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Brayden Harrington, a 13-year-old from New Hampshire who struggles with a verbal stutter, addressed the Democratic National Convention on Thursday and shared a story about meeting Joe Biden and learning that "we were members of the same club."

Why it matters: Biden's boyhood stutter was the subject of a profile in The Atlantic earlier this year, following a series of verbal miscues during the primary debates. Biden's outreach to Harrington, who said the Democratic nominee "made me feel better about something that's bothered me my whole life," is one of a number of anecdotes told during the DNC that sought to underscore empathy as one of Biden's strongest traits.

What he's saying: "Without Joe Biden, I would not be talking to you today. About a few months ago, I met him in New Hampshire. He told me we were members of the same club. We stutter," Harrington said.

  • "It was really amazing to hear that someone like me became vice president. He told me about a book of poems by Yeats he would read out loud to practice. He showed me how he marks his addresses to make them easier to say out loud. So I did the same thing today."
  • "And now I'm here talking to you today about the future about the future — about our future. ... We all want the world to feel better. We need the world to feel better. I'm just a regular kid. In a short amount of time, Joe Biden made me feel better about something that's bothered me my whole life."
  • "Joe Biden cared. Imagine what he could do for all of us. Kids like me are counting on you to elect someone we can all look up to. Someone who cares. Someone who will make our country and the world feel better. We're counting on you to elect Joe Biden." 

Go deeper

Biden's Day 1 challenges: Systemic racism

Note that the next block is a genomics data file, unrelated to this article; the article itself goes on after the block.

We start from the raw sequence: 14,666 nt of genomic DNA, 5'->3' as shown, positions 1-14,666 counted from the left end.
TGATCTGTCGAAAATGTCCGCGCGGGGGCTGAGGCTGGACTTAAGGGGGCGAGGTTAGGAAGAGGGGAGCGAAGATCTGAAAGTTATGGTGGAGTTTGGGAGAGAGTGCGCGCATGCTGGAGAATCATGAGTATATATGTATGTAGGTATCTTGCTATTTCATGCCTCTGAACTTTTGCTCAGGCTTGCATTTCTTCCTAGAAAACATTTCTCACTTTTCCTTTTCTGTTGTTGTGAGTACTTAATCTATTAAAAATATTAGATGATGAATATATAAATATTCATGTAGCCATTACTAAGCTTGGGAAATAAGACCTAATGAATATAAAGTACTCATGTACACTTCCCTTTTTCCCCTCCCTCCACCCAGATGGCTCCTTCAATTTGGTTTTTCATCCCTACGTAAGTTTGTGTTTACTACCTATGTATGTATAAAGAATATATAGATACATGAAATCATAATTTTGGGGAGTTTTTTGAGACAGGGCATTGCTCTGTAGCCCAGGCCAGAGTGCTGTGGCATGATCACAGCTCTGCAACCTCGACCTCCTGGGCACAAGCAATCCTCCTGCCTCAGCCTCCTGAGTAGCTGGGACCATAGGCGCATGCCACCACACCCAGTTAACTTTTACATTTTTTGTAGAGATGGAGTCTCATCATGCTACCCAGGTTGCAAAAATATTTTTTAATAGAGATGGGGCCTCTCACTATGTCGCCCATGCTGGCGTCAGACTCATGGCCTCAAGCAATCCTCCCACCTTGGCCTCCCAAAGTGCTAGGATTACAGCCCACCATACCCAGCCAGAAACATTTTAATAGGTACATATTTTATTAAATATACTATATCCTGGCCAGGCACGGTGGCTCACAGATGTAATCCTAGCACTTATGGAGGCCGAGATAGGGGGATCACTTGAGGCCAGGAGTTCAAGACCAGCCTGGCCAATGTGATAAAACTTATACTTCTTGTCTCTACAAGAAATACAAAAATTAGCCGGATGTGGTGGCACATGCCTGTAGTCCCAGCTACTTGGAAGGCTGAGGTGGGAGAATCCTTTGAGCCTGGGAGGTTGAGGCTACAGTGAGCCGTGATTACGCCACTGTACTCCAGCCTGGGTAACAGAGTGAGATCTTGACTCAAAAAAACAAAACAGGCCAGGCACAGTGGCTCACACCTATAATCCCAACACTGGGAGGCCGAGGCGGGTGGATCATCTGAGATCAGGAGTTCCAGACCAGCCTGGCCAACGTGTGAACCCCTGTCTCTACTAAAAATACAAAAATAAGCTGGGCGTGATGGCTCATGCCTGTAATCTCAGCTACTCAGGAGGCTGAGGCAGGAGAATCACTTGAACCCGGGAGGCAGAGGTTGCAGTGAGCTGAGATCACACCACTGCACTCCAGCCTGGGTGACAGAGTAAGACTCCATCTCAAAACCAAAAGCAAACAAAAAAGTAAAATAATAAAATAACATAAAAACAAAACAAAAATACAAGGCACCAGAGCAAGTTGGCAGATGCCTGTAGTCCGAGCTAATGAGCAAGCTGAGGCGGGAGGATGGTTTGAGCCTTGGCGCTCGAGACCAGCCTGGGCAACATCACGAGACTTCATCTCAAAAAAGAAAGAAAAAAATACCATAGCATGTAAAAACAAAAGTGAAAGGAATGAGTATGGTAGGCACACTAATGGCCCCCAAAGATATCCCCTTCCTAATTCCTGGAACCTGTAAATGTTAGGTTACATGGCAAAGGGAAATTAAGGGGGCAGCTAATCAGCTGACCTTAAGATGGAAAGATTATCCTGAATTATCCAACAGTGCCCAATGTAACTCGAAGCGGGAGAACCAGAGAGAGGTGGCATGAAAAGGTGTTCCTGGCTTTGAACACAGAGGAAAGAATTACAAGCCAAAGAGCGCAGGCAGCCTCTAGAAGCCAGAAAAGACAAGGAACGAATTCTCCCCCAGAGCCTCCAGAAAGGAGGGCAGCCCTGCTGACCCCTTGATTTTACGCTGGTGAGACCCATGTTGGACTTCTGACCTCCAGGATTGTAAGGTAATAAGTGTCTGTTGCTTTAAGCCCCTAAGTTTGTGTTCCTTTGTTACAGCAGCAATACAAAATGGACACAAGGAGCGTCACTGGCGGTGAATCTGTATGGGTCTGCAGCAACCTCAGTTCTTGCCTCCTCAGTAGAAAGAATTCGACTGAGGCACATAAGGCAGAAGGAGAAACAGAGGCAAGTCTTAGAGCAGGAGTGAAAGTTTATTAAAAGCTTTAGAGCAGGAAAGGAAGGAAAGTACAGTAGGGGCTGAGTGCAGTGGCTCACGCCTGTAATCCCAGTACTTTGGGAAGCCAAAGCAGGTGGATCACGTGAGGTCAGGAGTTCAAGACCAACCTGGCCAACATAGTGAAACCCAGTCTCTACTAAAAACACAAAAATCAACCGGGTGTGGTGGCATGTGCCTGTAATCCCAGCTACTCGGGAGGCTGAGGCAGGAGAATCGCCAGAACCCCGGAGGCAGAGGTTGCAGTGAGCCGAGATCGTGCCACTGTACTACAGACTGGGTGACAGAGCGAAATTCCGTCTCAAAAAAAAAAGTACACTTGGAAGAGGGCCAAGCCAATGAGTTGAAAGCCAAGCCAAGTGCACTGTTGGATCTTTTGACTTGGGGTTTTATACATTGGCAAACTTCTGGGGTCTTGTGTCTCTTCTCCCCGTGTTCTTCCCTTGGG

Photo illustration: Sarah Grillo/Axios. Photo: Kirsty O'Connor (PA Images)/Getty Images

Advocates are pushing President-elect Biden to tackle systemic racism with a Day 1 agenda that includes ending the detention of migrant children and expanding DACA, announcing a Justice Department investigation of rogue police departments and returning some public lands to Indigenous tribes.

Why it matters: Biden has said the fight against systemic racism will be one of the top goals of his presidency — but the expectations may be so high that he won't be able to meet them.

Pennsylvania certifies Biden's victory

Photo: Aimee Dilger/SOPA Images/LightRocket via Getty Images

Pennsylvania officials on Tuesday certified the state's presidential election results, making President-elect Joe Biden's win in the key battleground official.

Why it matters: The move deals another blow to President Trump's failed efforts to block certification in key swing states that he lost to Biden. It also comes one day after officials voted to certify Biden's victory in Michigan.

Philanthropy Deep Dive

Illustration: Aïda Amer/Axios

A look at how philanthropy is evolving (and why Dolly Parton deserves a Medal of Freedom).